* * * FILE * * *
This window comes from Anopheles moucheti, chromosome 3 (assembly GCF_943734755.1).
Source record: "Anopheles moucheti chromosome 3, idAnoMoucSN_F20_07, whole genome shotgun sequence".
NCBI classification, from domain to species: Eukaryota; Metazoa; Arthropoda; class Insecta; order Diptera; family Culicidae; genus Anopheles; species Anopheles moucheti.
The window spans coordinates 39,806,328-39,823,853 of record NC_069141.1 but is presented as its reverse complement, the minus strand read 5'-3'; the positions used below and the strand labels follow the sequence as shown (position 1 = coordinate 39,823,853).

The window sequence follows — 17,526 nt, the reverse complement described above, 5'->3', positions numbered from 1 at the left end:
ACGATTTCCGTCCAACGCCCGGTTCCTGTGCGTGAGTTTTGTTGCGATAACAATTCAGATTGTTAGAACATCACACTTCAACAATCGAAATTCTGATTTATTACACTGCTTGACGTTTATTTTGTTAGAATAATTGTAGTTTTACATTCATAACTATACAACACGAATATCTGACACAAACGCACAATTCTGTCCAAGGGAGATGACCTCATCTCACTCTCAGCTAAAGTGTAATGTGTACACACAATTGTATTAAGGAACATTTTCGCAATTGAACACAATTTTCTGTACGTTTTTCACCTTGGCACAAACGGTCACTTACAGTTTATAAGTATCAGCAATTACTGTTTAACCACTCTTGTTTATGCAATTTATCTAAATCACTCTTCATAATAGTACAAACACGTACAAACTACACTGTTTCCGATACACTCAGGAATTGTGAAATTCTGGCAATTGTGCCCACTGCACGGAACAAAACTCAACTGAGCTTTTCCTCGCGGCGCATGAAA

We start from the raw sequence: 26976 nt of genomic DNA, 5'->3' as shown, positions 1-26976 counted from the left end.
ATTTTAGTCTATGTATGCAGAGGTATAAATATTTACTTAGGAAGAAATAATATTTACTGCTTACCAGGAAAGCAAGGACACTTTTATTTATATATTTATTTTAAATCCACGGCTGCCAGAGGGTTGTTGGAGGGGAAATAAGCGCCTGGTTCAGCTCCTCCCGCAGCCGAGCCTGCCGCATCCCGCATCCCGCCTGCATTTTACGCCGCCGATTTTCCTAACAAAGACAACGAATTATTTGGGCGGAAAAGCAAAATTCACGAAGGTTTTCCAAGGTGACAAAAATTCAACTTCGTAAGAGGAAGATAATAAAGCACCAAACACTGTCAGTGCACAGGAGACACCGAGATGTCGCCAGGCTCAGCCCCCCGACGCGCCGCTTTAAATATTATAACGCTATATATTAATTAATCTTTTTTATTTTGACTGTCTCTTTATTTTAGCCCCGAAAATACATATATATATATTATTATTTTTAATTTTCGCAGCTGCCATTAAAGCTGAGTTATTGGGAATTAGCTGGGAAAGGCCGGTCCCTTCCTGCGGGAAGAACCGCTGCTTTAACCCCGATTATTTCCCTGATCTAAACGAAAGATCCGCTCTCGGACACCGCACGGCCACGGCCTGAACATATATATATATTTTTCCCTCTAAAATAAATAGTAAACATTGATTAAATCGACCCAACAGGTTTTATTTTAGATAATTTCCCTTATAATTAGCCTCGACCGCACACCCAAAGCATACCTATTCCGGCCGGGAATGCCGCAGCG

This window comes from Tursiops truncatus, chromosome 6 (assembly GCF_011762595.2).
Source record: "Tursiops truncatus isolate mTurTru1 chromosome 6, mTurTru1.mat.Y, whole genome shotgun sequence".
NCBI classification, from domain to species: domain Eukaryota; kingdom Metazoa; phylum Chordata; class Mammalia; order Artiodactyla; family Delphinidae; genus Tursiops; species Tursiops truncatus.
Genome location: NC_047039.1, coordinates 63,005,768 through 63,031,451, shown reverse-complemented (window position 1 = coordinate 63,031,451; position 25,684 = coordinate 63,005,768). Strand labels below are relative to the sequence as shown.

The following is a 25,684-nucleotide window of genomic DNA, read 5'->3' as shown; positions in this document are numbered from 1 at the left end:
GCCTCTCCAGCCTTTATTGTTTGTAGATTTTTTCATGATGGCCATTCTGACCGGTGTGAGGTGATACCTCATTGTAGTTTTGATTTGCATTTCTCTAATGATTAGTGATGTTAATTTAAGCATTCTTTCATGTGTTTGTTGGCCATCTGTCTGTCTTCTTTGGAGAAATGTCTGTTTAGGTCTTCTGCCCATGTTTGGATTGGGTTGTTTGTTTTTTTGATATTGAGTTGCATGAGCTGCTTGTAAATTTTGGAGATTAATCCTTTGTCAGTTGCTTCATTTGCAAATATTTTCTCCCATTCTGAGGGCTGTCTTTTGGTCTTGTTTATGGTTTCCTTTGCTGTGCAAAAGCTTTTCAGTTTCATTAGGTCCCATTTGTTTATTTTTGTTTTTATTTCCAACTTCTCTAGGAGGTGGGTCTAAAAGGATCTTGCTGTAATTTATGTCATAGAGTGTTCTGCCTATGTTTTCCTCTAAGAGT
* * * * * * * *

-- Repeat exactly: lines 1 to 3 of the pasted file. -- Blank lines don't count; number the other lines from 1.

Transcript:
This window comes from Anopheles moucheti, chromosome 3 (assembly GCF_943734755.1).
Source record: "Anopheles moucheti chromosome 3, idAnoMoucSN_F20_07, whole genome shotgun sequence".
NCBI classification, from domain to species: Eukaryota; Metazoa; Arthropoda; class Insecta; order Diptera; family Culicidae; genus Anopheles; species Anopheles moucheti.